I should have known better. But when my publishers asked me if I wanted to prepare the index of my new book myself, or have them get a professional, I instantly said that I would do it myself.
The main reason was that I have, in the past, seen some really dreadful, so-called “professional” indexes (the kind where you are enticed by an entry to – say -- Virginia Woolf, only to find, on looking it up, some such phrase as “Born in the same year as Virginia Woolf, our hero….”). I also self-importantly thought that only I, as author, would be able quickly to identify the underlying themes that were most worth signalling (so making the kind of index that transcends the simple computer word search, and, at its best, gives a parallel intellectual structure to the book for an attentive index reader).
There was a hopelessly optimistic side to this too. I thought that at this last stage I would positively enjoy reading the whole typescript through, post-partally, for one last time, then sitting back to reflect on the main index-able themes. I was going to create an index-to-die-for.
I should have known better. For a start, I’ve done this before – and should know that those days of leisurely re-reading in an arm-chair never quite materialize; it’s always a rush. I had also read the long correspondence in the TLS at the end of last year, all about the pitfalls of indexing. That should have reminded me.
As it turns out, I’ve spent five days on it (for 440 pages of book), and actually I am not un-pleased with the result. But it hasn’t been remotely fun doing it.
First of all, there’s the re-inventing the wheel problem. If I was a (good) professional indexer, I’d already be up-to-speed on this. But in my apprentice-like state, I have to think through the basic questions of categorization from the bottom up. My book is about the Roman Triumph. So do I have hundreds of entries saying things like, “Triumph, origins of”, “Triumph of Lucius Aemilius Paullus”, or “Lucius Aemilius Paullus, triumph of” ….or what ? (Actually what I decided was to have a big sub-heading in the index in bold caps, saying TRIUMPH … and all those subheadings underneath, “origin of”, “chariot in”. “deification and”. . . and so on. Hope it works.)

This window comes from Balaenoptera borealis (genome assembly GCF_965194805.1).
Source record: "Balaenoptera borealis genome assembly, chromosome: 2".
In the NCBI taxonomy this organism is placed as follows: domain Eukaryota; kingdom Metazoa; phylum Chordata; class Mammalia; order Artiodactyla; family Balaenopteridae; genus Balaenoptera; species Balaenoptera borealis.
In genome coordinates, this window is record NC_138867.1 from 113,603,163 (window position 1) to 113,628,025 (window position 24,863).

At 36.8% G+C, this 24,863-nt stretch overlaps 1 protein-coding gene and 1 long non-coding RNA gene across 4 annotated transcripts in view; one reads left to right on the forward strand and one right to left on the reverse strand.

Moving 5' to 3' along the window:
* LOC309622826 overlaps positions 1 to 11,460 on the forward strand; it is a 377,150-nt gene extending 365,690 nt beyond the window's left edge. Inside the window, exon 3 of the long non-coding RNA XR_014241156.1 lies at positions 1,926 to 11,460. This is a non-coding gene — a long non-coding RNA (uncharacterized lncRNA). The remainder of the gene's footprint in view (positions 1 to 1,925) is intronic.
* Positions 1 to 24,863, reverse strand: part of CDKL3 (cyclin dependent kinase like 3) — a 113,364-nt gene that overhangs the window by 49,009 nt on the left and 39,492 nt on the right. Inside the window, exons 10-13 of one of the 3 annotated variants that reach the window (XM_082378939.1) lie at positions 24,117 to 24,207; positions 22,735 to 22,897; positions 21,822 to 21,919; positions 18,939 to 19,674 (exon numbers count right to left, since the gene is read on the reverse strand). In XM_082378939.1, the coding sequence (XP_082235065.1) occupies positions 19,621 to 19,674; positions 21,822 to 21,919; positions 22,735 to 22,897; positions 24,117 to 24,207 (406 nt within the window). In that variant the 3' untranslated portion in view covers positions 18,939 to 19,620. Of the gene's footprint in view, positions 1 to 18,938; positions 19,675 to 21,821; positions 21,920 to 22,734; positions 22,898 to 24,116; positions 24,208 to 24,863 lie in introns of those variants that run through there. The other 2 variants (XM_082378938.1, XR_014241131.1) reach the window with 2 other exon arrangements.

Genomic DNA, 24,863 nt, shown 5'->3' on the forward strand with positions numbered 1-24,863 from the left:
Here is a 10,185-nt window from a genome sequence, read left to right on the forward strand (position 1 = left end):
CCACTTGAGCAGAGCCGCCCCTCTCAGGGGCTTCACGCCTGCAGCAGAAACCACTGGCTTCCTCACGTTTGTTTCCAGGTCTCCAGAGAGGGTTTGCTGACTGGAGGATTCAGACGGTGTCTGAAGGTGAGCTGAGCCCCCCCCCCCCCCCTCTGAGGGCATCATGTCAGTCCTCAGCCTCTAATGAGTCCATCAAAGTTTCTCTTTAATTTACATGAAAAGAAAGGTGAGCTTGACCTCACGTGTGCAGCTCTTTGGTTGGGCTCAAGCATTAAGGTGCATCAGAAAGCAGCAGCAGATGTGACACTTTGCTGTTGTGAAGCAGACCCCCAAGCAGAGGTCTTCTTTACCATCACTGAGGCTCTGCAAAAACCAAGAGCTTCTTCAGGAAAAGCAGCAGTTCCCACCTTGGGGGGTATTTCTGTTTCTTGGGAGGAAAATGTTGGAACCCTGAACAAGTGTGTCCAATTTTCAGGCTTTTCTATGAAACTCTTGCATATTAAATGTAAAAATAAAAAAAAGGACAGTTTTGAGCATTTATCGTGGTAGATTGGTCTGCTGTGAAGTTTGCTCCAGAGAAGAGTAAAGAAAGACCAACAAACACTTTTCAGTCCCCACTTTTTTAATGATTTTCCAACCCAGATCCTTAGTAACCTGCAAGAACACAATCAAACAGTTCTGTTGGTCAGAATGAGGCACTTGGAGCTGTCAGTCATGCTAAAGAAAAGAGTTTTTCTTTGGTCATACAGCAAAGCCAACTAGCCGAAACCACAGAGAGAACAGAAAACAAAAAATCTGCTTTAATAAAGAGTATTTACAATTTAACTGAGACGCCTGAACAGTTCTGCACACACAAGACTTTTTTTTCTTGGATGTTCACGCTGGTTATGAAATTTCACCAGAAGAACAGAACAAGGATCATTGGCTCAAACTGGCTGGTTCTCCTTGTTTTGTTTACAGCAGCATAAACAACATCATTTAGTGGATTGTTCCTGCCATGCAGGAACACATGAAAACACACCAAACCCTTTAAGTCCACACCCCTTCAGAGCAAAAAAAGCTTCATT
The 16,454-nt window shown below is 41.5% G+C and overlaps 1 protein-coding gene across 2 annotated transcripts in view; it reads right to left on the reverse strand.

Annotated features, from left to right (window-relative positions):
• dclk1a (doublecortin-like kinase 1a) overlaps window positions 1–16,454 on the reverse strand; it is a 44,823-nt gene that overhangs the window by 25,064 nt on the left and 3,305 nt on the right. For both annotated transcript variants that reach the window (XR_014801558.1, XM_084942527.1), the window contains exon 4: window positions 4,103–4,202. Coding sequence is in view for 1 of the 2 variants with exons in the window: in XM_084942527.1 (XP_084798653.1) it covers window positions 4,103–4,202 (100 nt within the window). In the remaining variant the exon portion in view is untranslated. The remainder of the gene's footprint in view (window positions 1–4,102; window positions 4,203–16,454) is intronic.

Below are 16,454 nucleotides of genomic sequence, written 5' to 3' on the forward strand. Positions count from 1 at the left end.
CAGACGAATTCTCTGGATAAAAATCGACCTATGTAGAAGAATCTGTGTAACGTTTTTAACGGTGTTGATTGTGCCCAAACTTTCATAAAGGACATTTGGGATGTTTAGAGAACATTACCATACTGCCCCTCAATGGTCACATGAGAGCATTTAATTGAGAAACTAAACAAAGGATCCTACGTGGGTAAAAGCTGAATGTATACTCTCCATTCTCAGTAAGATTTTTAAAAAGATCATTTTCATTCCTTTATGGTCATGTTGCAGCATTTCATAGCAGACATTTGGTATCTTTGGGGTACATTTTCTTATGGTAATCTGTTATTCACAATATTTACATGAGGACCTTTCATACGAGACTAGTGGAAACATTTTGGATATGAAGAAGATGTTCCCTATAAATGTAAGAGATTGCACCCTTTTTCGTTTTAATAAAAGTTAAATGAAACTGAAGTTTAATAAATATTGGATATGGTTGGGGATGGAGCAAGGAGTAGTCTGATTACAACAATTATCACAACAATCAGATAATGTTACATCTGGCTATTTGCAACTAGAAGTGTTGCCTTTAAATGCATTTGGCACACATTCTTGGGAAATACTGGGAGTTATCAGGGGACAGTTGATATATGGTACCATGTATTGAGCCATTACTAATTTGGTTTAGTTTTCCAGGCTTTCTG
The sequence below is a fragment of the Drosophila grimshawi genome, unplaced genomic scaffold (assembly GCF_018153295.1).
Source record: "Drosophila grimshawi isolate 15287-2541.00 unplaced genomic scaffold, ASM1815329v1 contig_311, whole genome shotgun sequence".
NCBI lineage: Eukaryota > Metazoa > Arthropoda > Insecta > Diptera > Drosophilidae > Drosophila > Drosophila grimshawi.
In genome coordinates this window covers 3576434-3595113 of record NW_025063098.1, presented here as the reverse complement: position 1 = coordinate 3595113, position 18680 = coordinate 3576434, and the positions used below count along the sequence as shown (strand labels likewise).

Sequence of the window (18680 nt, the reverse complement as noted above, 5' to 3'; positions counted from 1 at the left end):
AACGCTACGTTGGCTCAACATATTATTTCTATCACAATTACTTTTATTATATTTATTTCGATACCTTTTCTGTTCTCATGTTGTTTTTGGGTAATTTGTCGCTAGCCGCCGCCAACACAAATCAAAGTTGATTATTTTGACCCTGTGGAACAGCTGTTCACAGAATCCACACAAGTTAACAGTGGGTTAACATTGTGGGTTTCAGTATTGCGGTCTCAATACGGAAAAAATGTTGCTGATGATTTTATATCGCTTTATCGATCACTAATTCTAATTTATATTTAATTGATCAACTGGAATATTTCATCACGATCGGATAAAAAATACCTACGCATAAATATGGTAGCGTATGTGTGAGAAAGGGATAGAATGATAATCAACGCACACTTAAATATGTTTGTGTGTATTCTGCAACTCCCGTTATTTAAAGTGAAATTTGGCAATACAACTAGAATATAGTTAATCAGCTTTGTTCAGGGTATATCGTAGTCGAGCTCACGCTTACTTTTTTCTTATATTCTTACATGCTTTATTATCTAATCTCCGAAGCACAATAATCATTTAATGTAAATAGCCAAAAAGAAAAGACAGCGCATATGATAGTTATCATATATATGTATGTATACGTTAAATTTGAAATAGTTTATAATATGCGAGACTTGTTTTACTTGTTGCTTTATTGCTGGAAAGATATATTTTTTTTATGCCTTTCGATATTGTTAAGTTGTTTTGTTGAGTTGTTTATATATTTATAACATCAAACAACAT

But just as tricky was what to leave out. This is the Virginia Woolf problem. There are references all over the book to (for example) the historian Dio Cassius. Does each one need an index link? (“As Dio emphasizes, the triumph was . .. . “. ) Well, no – but how do you decide? The principle has to be: would any reader looking up a reference to Dio through my index actually want to arrive at this page? Which is fine in theory, but I can tell you that at midnight, and half a bottle of wine later, it can prove hard to make up your mind.
Then there’s the jokes. I’ve loved index-jokes ever since my friend Keith Hopkins slipped one into the index of his Death and Renewal. It ran, “Methods, authentication from fragmentary evidence, passim” -- with other entries for "speculation", "tautology" and "deviants, punished". I flirted with a few (“Ancient historical study, self-indulgent futility of, passim”, “Triumph, Roman, fun to study”) but rejected them -- mostly on the grounds that I couldn’t imagine enjoying them in two months time – let alone ten years time, when I hope the book will still be around. So I settled for a parody of, and homage to, my much missed friend, “'Facts', fragility of , passim”
Which just happens to be true as well.
PS. Unusually this blog comes with thanks: to Toby Lichtig, TLS internet maestro for putting the whole indexing correspondence onto a single link (enjoy it now you can, everyone!); and to the folks at Harvard University Press, for patience (inter alia).